His LSD-inspired heroes, rampant sex and frontal assaults on political correctness made comic artist Robert Crumb an icon of US counter-culture, but why on earth, he wonders, put his work on show in a museum?
Crumb's cult universe, from hippy-era characters like "Fritz the Cat" to his cartoon take on the Bible, is on show -- uncensored -- until August at Paris' Museum of Modern Art, hosting the largest-ever retrospective of his work.
Starting with the underground magazine "Zap Comix", whose first issue Crumb sold on the streets of San Francisco in 1968, the show traces his career up to and beyond his 2009 reworking of "The Book of Genesis", displayed in full.
"Crumb was totally in tune with the spirit of his times," curator Sebastien Gokalp told AFP ahead of the Friday opening. "A whole world of hippy culture found a visual expression with him, just as rock found a sound with the Stones or Bob Dylan."
Under the spoof disclaimer, "For Adult Intellectuals Only", Crumb "dealt with issues that touched everyone at the time, but that no one was talking about: love, sex, drugs, violence," he said.
Many of the 600 works on display are original drawings shown for the first time, loaned by a handful of private collectors in Europe and the United States.
"It's a big deal, I'm impressed and I'm somewhat bewildered," the 68-year-old Crumb told a press conference ahead of the Friday opening. "I never thought about being in museums, the book was always the most important for me."
"But my wife is deeply impressed," he teased. "She put on her best, most glamorous, outfit for the vernissage last night!"
Crumb and his wife Aline travelled up to Paris for the occasion from the village of Sauve in southern France, where they have lived a quietly eccentric existence these past 21 years, in an old house by the river's edge.
They also brought along half their village -- around 50 people, from children to beret-wearing old men -- who mingled with hotshot art dealers and gallery owners, sipping champagne and nibbling canapes at the VIP vernissage.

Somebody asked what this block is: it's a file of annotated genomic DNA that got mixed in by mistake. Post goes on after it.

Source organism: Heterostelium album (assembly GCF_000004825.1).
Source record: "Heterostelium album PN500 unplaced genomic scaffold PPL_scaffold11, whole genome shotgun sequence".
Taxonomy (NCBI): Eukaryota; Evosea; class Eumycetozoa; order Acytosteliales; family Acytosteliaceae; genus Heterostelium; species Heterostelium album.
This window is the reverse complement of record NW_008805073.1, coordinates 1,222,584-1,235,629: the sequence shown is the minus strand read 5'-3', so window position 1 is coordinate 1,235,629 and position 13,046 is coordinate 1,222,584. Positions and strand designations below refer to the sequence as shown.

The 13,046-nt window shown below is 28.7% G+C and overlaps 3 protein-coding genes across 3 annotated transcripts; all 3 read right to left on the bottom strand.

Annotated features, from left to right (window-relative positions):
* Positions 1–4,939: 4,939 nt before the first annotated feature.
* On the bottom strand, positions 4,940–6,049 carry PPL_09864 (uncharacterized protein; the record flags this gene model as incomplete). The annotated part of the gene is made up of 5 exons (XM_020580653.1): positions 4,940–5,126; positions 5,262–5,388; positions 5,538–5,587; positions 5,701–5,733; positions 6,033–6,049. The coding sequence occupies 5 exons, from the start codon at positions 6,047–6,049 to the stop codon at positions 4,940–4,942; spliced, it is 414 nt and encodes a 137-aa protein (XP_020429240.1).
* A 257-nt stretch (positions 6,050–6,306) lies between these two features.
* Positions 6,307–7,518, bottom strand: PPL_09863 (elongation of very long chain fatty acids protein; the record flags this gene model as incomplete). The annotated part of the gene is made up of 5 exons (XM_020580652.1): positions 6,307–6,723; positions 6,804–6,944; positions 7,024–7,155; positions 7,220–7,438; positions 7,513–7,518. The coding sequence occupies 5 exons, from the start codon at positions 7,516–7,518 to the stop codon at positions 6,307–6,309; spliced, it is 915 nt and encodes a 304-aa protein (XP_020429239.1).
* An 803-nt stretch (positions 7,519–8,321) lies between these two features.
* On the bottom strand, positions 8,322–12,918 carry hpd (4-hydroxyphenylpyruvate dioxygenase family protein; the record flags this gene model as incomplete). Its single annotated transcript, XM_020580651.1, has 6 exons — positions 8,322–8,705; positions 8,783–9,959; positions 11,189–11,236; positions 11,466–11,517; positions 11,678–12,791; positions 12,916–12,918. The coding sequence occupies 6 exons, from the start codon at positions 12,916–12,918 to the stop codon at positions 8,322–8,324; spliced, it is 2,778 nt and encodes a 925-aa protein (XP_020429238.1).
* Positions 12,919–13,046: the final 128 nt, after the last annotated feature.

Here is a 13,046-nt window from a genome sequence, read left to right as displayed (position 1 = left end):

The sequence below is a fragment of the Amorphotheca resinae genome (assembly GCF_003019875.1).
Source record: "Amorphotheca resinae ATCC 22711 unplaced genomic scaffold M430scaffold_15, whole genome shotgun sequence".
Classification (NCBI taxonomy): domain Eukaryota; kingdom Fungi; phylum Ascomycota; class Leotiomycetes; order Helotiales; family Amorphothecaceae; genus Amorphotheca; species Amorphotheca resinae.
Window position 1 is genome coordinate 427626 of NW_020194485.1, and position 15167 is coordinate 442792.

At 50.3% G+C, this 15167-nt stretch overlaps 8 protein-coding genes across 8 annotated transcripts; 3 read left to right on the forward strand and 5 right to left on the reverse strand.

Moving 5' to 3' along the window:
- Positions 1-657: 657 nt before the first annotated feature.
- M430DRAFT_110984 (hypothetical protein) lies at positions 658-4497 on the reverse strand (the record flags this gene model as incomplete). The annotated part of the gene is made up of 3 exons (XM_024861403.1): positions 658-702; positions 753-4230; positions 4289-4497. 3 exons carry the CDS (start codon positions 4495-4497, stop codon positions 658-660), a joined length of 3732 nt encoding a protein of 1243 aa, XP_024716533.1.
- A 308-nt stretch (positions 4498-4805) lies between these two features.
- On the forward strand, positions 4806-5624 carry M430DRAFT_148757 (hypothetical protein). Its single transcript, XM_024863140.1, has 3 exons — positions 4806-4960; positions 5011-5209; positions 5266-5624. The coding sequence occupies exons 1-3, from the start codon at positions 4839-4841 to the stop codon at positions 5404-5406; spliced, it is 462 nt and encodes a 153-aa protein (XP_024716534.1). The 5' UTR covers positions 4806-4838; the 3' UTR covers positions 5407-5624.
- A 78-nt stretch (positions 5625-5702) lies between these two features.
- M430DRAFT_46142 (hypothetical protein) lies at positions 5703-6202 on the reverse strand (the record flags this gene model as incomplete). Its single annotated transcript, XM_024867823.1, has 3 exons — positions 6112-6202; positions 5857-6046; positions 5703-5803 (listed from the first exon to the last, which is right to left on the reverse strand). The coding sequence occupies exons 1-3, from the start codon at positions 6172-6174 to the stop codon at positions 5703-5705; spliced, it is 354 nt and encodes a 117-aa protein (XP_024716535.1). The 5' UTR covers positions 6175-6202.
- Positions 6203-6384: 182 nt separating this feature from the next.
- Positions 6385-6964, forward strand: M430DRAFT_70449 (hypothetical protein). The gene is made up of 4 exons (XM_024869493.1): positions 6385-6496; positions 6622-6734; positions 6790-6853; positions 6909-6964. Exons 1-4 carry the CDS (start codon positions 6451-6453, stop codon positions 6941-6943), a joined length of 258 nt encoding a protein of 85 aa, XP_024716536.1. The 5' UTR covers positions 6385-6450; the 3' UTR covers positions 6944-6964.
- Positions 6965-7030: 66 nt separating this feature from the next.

Aline Kominsky-Crumb sat front row the next day at the press conference, 64 but looking a generation younger in short black dress, orange tights, with long auburn hair and a nose ring, piping up brightly whenever her husband's answers fell short.
The secret to her youthful looks? "Twenty-five years of yoga." A cartoonist like Crumb, she teaches a local yoga class, and has converted half the women in their village to the practice.
Crumb claims not to speak French, and still cultivates a distance from French culture despite two decades in the country.
"Most of my work is still referential to America," said the artist, who follows his country's "absurd" politics from afar, with a conspiracy-theorist's suspicion that sends him digging constantly for alternative sources of news.
But Aline suggests he has been changed more than he lets on by life away from the United States, where "you are bombarded my media and distraction".
"He eats really well, he lives really differently," she told AFP. "He's gotten into different kinds of long, deep projects. I don't think he ever would have done 'Genesis' if we'd stayed in America."
Despite living away from the crowds, Crumb says fame has cost him some of his youthful spontaneity: he had to drop his habit of doodling on napkins once they started selling for a high price.
"Cafe owners would be hovering to snatch them up the moment he finished," Aline recalled.
When one of his drawings sold for 100,000 dollars he was amazed -- though he puts that in perspective compared to "five million dollars for a Cy Twombly, which to me just looked like scribbles by a two-year-old child!"
Worried they may have gone too mainstream after the success of "Genesis", Aline decided it was time for something more daring: the result is a book about senior sex, based on their own love life, released last year under the French title "Parle Moi d'Amour".
One gem in the Paris show pictures Aline -- her strong legs and sexy, confident demeanour summing up his ideal woman -- posing in front of his cherished 6,000-strong collection of old 78 rpm records.
The exhibit also includes two deeply controversial comic strips, called "When the Niggers take Over America" and "When the Goddam Jews take over America" -- intended as a satire on racial prejudice but which caused a furore.
"Even Art Spiegelman," who famously tackled the Holocaust in his comic work "Maus", "told Crumb this time he had gone too far," said Gokalp.
But the artist's trademark up until this day, he said, is his "absolute lack of self-censorship."
That candour was obvious again in Paris as the Crumbs merrily answered a question about the 1970s-style "open marriage" which they share.
"We managed to work it out somehow, but I wouldn't recommend it," was Aline's verdict. "It's far too time-consuming!"